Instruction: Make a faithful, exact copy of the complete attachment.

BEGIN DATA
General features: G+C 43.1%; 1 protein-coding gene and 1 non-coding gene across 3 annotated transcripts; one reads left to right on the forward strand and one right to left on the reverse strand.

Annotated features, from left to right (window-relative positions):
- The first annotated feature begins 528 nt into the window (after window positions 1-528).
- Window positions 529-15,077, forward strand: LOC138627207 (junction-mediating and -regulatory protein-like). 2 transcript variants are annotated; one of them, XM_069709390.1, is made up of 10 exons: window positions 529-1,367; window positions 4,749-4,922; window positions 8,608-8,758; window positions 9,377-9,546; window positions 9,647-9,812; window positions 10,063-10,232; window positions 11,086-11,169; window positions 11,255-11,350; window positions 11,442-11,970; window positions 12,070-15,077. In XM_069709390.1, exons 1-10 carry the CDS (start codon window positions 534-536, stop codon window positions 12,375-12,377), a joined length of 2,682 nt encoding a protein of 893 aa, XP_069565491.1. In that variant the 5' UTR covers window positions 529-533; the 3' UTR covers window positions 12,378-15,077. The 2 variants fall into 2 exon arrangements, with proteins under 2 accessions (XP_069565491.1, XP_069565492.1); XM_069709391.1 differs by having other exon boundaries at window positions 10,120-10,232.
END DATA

General features: G+C 43.1%; 1 protein-coding gene and 1 non-coding gene across 3 annotated transcripts; one reads left to right on the forward strand and one right to left on the reverse strand.

Annotated features, from left to right (window-relative positions):
- The first annotated feature begins 528 nt into the window (after window positions 1-528).
- Window positions 529-15,077, forward strand: LOC138627207 (junction-mediating and -regulatory protein-like). 2 transcript variants are annotated; one of them, XM_069709390.1, is made up of 10 exons: window positions 529-1,367; window positions 4,749-4,922; window positions 8,608-8,758; window positions 9,377-9,546; window positions 9,647-9,812; window positions 10,063-10,232; window positions 11,086-11,169; window positions 11,255-11,350; window positions 11,442-11,970; window positions 12,070-15,077. In XM_069709390.1, exons 1-10 carry the CDS (start codon window positions 534-536, stop codon window positions 12,375-12,377), a joined length of 2,682 nt encoding a protein of 893 aa, XP_069565491.1. In that variant the 5' UTR covers window positions 529-533; the 3' UTR covers window positions 12,378-15,077. The 2 variants fall into 2 exon arrangements, with proteins under 2 accessions (XP_069565491.1, XP_069565492.1); XM_069709391.1 differs by having other exon boundaries at window positions 10,120-10,232.